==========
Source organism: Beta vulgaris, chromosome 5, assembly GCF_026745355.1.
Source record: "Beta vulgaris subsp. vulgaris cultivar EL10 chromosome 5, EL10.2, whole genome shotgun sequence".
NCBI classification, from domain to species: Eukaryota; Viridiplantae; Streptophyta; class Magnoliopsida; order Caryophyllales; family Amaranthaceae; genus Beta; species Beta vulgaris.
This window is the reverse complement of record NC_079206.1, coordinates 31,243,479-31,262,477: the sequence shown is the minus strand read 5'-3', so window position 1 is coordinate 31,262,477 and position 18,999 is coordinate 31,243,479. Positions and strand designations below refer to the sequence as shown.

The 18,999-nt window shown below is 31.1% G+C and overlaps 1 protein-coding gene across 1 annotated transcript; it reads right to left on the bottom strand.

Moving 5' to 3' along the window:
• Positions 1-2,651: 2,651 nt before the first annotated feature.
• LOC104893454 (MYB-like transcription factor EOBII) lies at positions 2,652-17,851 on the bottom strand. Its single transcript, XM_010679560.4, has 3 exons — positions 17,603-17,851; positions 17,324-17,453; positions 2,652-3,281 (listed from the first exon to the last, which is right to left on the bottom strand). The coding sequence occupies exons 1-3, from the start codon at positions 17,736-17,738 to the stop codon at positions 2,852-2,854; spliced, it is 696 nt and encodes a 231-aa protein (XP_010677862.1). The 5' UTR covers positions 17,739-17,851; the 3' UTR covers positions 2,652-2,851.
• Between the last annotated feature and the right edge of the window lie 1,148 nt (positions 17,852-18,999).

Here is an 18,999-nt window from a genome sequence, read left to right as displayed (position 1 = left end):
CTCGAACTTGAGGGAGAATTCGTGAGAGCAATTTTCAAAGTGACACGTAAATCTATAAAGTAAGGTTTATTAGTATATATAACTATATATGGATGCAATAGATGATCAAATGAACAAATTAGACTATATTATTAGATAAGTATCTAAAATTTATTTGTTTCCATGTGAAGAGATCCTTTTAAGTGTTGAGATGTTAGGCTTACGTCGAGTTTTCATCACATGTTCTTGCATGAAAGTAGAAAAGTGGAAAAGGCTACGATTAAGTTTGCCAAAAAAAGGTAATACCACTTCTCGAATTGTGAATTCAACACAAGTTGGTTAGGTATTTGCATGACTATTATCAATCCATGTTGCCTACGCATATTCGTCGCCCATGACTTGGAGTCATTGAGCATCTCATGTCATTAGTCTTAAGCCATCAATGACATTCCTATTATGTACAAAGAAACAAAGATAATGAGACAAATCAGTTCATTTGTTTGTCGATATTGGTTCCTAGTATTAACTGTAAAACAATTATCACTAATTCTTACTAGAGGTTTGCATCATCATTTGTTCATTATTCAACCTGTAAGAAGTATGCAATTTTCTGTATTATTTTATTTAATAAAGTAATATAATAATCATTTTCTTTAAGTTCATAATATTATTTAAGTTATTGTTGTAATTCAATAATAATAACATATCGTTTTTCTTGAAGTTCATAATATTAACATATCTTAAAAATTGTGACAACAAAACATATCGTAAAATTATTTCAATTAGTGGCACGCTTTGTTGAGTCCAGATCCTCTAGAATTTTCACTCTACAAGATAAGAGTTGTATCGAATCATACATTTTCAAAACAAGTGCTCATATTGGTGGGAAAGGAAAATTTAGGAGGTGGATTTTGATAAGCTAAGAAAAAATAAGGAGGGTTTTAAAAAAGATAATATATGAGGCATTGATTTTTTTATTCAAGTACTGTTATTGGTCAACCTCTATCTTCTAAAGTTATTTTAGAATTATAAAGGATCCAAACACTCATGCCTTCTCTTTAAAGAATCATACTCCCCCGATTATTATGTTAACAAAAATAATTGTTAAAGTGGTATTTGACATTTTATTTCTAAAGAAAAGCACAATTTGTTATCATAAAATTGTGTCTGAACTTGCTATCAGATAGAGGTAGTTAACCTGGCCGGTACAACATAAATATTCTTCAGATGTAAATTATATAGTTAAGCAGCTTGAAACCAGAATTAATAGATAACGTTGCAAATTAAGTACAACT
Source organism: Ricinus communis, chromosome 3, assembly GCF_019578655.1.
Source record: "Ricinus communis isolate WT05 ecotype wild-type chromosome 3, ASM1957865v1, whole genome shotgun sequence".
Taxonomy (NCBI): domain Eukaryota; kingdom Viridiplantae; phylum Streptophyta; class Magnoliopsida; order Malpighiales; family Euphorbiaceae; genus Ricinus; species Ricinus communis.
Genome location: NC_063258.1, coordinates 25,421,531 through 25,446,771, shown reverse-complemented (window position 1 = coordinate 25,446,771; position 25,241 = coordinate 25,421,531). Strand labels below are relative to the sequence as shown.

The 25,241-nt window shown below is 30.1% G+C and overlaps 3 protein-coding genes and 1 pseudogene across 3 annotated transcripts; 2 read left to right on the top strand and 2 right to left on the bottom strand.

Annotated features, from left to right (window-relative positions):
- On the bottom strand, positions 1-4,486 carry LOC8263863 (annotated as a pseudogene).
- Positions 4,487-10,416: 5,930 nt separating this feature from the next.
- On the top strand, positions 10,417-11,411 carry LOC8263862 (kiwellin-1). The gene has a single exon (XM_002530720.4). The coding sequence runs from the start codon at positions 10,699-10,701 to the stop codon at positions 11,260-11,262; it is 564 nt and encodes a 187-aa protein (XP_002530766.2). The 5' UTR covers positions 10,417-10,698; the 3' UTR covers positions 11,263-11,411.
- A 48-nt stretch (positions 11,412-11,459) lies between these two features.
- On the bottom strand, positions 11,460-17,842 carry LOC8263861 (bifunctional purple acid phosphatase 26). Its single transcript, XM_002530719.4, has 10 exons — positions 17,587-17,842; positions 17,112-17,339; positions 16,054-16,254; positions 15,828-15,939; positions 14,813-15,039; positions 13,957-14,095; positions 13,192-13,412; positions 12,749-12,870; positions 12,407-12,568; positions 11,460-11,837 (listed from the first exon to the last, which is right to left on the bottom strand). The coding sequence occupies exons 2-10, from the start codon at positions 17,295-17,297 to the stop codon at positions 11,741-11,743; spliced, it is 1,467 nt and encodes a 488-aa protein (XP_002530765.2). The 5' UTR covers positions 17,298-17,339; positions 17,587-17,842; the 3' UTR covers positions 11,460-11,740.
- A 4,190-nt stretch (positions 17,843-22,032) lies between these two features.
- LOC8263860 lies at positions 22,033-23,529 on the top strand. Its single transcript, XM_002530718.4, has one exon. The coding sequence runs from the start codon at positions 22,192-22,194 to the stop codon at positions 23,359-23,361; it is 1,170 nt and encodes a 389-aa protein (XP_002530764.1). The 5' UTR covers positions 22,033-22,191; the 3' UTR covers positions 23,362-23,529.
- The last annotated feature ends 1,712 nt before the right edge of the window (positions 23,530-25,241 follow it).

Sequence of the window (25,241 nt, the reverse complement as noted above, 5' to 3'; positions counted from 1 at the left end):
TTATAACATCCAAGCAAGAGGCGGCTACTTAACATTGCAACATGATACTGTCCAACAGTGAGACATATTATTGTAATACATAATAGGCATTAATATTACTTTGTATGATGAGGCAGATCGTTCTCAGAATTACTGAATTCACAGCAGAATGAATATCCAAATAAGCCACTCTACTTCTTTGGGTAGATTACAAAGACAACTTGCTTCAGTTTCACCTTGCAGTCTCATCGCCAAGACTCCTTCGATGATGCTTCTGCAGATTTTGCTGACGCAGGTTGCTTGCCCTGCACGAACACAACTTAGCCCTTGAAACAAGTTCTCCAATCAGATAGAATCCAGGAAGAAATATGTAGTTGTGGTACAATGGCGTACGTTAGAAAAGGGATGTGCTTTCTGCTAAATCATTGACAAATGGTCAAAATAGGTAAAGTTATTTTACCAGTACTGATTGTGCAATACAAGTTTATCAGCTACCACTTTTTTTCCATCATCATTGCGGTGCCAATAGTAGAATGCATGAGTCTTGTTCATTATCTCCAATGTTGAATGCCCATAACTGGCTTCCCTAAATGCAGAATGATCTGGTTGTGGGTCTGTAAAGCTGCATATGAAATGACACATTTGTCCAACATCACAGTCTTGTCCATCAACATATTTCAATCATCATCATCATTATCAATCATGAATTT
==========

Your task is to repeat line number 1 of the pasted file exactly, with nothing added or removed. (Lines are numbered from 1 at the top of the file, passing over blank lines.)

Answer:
Source organism: Beta vulgaris, chromosome 5, assembly GCF_026745355.1.